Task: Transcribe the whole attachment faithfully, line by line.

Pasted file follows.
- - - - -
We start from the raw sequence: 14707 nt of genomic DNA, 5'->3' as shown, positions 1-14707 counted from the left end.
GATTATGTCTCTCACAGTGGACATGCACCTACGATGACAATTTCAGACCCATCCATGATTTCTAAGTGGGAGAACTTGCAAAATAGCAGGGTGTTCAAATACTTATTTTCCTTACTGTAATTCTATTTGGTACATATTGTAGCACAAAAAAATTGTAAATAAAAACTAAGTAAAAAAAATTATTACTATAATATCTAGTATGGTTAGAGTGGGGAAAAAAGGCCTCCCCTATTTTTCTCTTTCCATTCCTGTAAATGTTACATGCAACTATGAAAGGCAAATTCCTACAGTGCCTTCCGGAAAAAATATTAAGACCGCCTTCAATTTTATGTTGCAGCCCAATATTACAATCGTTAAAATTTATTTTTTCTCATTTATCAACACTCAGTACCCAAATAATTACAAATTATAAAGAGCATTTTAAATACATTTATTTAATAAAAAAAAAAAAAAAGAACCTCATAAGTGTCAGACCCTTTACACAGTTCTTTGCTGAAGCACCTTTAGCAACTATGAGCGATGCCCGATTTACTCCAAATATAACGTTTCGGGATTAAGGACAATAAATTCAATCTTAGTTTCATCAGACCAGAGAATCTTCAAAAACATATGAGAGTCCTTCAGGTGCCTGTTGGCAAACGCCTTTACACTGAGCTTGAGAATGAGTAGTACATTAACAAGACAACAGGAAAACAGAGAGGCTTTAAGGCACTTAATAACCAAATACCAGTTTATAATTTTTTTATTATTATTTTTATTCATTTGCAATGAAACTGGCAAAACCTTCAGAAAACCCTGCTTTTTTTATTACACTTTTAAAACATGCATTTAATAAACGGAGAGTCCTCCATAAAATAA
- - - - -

We start from the raw sequence: 14707 nt of genomic DNA, 5'->3' as shown, positions 1-14707 counted from the left end.
GATTATGTCTCTCACAGTGGACATGCACCTACGATGACAATTTCAGACCCATCCATGATTTCTAAGTGGGAGAACTTGCAAAATAGCAGGGTGTTCAAATACTTATTTTCCTTACTGTAATTCTATTTGGTACATATTGTAGCACAAAAAAATTGTAAATAAAAACTAAGTAAAAAAAATTATTACTATAATATCTAGTATGGTTAGAGTGGGGAAAAAAGGCCTCCCCTATTTTTCTCTTTCCATTCCTGTAAATGTTACATGCAACTATGAAAGGCAAATTCCTACAGTGCCTTCCGGAAAAAATATTAAGACCGCCTTCAATTTTATGTTGCAGCCCAATATTACAATCGTTAAAATTTATTTTTTCTCATTTATCAACACTCAGTACCCAAATAATTACAAATTATAAAGAGCATTTTAAATACATTTATTTAATAAAAAAAAAAAAAAAGAACCTCATAAGTGTCAGACCCTTTACACAGTTCTTTGCTGAAGCACCTTTAGCAACTATGAGCGATGCCCGATTTACTCCAAATATAACGTTTCGGGATTAAGGACAATAAATTCAATCTTAGTTTCATCAGACCAGAGAATCTTCAAAAACATATGAGAGTCCTTCAGGTGCCTGTTGGCAAACGCCTTTACACTGAGCTTGAGAATGAGTAGTACATTAACAAGACAACAGGAAAACAGAGAGGCTTTAAGGCACTTAATAACCAAATACCAGTTTATAATTTTTTTATTATTATTTTTATTCATTTGCAATGAAACTGGCAAAACCTTCAGAAAACCCTGCTTTTTTTATTACACTTTTAAAACATGCATTTAATAAACGGAGAGTCCTCCATAAAATAA